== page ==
The major medical partners of the DDC – Duke University’s health system, the Lincoln Community Health Center, and the Durham County Department of Health – provide care to almost every resident of Durham County. But the partnerships that strengthen DDC go beyond even this. Multi-sectorial clinical teams, each with a supervising physician, nurse practitioner, social worker, dietician, and community health worker, connect patients referred to the DDC with already-existing programs in Durham. These same teams do the “tag-team” care with high-risk patients.
Ability to Inspire
The DDC model, which combines data-driven analytics and mapping with community health interventions, was expanded into the Southeastern Diabetes Initiative (SEDI), which covers parts of North Carolina, West Virginia, and Mississippi. The different sites use slightly different intervention models, and then share data, with the goal of coordinating and developing best practices. The SEDI is sponsored by the Center for Medicare & Medicaid Services’ (CMS) Health Care Innovation Awards, as well as the Bristol-Myers Squibb Foundation.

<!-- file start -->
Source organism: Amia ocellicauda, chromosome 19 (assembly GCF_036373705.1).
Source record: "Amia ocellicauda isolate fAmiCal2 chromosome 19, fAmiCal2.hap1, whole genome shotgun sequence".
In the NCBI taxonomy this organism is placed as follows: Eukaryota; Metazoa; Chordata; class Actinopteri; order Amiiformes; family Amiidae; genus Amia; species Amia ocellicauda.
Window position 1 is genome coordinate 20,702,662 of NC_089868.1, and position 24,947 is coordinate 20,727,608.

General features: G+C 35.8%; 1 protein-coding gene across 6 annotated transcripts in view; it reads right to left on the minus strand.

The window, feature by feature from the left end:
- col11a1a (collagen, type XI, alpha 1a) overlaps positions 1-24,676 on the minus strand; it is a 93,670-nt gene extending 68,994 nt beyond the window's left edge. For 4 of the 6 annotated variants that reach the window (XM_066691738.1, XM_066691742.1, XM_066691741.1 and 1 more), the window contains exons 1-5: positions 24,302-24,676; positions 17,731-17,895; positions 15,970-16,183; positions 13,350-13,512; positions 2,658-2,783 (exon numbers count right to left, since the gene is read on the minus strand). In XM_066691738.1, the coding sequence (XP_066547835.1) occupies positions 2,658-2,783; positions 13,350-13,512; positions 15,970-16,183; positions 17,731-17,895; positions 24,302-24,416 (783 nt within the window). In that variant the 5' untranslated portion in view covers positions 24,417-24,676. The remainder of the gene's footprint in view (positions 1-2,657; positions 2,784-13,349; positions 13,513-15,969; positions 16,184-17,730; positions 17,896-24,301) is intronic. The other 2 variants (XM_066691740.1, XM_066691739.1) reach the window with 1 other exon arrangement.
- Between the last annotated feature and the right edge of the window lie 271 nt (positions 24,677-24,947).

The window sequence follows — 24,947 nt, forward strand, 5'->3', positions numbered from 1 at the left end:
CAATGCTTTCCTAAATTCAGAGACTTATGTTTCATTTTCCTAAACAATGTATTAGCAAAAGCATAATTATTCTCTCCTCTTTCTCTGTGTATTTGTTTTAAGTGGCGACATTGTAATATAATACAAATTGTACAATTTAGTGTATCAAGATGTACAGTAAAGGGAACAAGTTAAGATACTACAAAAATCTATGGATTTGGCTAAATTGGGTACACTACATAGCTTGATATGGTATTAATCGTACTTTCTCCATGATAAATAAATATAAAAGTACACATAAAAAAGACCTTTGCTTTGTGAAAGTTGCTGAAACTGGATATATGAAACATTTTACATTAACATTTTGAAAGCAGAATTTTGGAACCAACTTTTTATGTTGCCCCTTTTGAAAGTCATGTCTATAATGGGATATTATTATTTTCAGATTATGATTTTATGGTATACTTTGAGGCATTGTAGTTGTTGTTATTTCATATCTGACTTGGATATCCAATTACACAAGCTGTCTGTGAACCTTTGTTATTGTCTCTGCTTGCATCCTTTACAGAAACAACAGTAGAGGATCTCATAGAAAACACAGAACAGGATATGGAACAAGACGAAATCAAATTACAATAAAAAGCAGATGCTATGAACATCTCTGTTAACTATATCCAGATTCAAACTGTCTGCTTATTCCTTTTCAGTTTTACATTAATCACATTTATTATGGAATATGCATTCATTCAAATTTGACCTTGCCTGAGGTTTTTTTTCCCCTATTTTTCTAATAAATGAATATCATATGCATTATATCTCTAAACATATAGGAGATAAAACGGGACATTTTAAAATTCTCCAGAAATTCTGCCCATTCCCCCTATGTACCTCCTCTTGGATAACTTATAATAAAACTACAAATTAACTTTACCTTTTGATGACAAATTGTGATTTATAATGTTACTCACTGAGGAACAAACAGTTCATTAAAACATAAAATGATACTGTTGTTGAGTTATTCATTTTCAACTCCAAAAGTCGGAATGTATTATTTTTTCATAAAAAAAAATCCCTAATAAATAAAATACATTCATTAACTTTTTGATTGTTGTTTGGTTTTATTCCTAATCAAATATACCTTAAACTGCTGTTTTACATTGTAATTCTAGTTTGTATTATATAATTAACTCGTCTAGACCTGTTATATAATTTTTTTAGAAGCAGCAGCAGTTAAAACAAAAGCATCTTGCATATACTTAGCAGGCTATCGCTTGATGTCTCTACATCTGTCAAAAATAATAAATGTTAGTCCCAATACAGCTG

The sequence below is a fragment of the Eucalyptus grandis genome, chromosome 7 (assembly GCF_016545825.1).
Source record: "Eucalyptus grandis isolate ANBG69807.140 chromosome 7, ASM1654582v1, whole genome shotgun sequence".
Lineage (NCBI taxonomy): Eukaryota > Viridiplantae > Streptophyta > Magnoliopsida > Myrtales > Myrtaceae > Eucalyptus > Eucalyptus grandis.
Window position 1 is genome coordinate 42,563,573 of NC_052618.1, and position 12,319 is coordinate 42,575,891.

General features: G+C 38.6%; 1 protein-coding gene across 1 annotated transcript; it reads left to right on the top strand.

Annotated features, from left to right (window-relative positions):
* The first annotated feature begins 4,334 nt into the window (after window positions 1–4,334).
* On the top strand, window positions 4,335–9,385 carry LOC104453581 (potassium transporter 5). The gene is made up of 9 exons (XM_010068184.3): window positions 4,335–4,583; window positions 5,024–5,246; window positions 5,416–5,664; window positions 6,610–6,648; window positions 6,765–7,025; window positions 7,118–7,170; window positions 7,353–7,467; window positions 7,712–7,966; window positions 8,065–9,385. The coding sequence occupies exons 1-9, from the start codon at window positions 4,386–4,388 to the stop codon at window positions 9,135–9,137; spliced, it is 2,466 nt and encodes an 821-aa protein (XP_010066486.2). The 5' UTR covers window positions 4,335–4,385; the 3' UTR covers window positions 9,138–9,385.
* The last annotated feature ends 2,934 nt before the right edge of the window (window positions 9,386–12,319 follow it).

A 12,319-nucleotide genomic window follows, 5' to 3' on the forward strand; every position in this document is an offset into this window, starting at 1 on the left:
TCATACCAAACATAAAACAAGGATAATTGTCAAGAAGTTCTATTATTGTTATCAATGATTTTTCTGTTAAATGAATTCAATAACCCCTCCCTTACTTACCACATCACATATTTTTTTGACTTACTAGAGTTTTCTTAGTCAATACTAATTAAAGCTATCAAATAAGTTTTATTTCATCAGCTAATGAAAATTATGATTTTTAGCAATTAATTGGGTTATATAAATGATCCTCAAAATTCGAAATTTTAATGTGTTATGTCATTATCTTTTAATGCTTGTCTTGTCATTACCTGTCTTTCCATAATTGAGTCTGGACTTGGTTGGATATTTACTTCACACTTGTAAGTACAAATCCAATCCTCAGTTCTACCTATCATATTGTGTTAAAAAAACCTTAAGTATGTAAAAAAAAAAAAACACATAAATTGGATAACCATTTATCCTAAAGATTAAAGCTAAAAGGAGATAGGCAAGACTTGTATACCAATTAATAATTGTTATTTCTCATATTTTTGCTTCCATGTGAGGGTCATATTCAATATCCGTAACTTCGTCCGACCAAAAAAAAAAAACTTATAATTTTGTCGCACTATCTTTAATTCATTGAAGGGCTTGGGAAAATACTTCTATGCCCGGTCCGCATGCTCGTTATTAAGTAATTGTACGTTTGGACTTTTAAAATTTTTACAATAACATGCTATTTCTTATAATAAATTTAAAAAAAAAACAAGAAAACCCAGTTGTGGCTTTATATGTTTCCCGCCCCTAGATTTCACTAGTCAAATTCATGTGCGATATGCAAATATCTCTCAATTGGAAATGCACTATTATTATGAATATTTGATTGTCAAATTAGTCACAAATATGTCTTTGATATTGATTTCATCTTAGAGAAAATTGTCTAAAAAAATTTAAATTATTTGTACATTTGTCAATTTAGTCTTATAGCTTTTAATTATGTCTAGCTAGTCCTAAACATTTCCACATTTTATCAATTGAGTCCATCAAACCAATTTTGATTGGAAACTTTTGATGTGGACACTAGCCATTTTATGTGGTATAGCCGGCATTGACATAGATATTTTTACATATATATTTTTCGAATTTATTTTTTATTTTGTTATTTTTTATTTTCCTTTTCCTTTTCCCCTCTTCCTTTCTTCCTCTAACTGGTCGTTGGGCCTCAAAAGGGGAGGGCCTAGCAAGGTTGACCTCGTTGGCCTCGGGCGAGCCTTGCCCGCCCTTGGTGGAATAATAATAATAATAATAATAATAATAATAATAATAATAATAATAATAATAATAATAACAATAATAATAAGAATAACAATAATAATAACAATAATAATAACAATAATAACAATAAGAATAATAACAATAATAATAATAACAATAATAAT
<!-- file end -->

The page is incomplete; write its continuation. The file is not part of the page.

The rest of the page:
The DDC, as well as the expansion of the DDC model into the Southeastern Diabetes Initiative is sponsored in part by a CMS Healthcare Innovation Award. These awards are given specifically to innovative ideas with a demonstrated potential for long-term cost-savings. The award estimates that the program’s cost savings over its first three years will be just over two dollars saved for every dollar of the award.
Drawbacks & Limitations
A major part of DDC’s interventions involve connecting people with diabetes or people at high risk for diabetes with existing resources within the diabetes community. As such, the DDC benefits significantly from the wealth of local health resources already present in the community. In essence, DDC’s multi-sectorial partnerships are even possible, in the first place, because of the number of partners already present. As such, rather than having to deliver all necessary care and intervention, the DDC can largely dedicate its resources to the highest-risk, highest-need populations, while serving as a connector for the rest of Durham’s residents with diabetes. While, ideally, all communities would have sufficient supports available to people with diabetes, replicating the DDC model in communities that lack health resources may initially be costlier and more challenging.